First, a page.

Water on out moon might make lunar colonization possible, but it appears that Jupiter's satellite Europa is better suited for life. A new study suggests Europa could support not just microorganisms, but complex life — and a lot of it.
Richard Greenberg of the University of Arizona will be presenting his findings on Europa today at American Astronomical Society's Division for Planetary Sciences. Europa's ability to support macrofauna — more complex organisms like animals — hinges on how much oxygen is contained in the suspected ocean beneath the moon's icy surface.
Greenberg believes that energetic particles from the sun are able to reach Europa's subterranean ocean despite that layer of ice. Because the surface of Europa is relatively impact-free, the ice is believed to be relatively new, about 50 million years. Based on this, Greenberg sets forth the idea that Europa is being constantly resurfaced, possibly with fresh materials, thanks to oxidizers at the planet's surface. He also estimates that, if there were, say, fish on Europa, and those fish used the same amount of oxygen as Earth fish, the moon's ocean has enough oxygen to support 6.6 billion pounds of such macrofauna.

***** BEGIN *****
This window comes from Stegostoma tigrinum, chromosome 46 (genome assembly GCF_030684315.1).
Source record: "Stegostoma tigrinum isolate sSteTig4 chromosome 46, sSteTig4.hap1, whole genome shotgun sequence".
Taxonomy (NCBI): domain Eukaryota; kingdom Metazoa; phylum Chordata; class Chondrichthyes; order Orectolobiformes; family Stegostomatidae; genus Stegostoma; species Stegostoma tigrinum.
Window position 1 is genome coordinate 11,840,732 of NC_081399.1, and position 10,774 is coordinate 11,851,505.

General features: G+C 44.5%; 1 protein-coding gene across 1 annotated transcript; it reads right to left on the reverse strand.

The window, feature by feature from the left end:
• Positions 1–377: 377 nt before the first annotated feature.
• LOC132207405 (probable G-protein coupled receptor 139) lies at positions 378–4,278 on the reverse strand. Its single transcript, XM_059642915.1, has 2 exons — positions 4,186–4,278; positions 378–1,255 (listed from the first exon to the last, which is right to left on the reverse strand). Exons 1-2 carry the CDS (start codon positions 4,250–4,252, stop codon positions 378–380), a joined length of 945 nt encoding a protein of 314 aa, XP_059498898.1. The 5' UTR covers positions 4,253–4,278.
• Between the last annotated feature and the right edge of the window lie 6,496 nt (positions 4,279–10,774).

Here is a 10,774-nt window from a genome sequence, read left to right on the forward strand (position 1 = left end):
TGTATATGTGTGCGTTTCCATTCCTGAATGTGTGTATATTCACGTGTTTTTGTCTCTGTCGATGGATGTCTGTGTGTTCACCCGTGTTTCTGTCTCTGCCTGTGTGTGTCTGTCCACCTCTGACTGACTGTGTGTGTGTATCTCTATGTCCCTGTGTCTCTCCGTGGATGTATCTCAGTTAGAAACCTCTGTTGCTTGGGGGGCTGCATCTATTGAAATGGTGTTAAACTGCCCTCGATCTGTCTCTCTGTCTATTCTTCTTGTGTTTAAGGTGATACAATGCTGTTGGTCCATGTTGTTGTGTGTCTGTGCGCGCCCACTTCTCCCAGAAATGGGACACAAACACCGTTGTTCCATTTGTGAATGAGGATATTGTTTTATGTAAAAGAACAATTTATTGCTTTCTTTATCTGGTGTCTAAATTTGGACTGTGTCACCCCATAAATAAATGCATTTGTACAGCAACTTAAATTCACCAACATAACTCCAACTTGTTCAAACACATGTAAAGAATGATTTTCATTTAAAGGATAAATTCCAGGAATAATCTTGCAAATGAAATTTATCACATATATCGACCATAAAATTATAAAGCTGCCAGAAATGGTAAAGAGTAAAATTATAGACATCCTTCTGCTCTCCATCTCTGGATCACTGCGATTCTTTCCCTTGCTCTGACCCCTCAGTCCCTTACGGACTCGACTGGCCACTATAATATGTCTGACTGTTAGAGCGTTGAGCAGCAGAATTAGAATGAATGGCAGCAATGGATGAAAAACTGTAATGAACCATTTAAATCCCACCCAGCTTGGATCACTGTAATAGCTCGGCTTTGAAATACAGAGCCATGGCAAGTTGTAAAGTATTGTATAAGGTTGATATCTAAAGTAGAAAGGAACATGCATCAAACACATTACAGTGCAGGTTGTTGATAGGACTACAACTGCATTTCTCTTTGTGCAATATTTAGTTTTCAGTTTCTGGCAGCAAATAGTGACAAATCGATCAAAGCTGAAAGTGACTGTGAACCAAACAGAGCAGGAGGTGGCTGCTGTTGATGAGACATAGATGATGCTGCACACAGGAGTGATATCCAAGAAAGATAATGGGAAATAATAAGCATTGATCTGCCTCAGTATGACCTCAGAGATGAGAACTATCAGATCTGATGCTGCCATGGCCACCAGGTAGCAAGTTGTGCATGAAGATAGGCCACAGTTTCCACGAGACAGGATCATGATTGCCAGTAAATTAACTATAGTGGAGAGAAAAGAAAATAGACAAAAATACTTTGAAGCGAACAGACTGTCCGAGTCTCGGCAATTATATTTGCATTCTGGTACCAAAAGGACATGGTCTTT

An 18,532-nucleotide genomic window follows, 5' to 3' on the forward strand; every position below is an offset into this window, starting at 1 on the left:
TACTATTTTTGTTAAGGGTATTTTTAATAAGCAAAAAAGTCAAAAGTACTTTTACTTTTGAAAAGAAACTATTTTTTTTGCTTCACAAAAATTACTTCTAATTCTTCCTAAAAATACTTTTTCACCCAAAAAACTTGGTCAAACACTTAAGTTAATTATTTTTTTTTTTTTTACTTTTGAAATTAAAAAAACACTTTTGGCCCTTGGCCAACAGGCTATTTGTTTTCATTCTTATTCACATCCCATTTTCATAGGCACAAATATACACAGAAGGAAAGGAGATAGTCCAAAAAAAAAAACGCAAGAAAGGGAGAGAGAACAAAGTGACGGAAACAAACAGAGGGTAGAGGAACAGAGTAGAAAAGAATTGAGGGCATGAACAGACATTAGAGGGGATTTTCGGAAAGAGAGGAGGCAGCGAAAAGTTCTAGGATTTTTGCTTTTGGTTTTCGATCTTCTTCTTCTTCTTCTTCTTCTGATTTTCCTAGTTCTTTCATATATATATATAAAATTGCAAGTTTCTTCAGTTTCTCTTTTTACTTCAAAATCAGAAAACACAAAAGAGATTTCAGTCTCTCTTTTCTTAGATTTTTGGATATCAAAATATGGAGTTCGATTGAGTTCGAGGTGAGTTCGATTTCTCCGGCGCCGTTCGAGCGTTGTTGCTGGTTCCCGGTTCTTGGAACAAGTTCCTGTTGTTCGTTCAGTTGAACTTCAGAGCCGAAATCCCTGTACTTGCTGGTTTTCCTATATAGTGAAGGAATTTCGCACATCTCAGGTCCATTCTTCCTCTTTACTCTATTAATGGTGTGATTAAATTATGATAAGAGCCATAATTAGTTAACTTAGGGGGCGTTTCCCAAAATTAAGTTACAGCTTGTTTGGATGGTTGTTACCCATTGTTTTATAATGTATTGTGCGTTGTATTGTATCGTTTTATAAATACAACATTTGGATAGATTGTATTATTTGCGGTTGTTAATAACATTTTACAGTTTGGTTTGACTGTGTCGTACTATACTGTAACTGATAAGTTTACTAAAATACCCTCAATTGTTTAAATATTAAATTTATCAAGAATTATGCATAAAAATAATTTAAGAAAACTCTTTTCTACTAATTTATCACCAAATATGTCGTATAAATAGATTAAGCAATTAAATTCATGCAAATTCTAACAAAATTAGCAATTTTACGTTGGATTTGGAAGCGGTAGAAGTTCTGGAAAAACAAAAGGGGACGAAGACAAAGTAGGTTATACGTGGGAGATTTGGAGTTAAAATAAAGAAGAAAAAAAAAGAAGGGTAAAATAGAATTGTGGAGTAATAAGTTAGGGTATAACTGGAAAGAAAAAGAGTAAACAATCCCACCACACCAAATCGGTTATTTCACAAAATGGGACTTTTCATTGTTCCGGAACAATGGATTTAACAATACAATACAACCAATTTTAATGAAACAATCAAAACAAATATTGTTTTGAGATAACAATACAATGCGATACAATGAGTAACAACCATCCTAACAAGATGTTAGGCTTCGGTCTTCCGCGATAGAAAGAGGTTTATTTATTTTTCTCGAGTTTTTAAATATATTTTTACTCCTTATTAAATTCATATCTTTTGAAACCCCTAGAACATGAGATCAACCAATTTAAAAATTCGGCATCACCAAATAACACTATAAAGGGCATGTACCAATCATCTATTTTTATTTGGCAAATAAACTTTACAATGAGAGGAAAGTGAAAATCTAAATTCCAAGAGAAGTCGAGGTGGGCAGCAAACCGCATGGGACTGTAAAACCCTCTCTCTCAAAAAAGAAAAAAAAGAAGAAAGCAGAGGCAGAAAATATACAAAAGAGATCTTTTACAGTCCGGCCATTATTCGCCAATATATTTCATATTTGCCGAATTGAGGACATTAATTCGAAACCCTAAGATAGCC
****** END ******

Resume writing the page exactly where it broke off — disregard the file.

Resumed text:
Of course, just because Europa might be able to sustain life doesn't mean we'll find life there. But this does present the possibility that other bodies produce enough oxygen to support complex biological processes.
Europa, Jupiter's Moon, Could Support Complex Life [Discovery]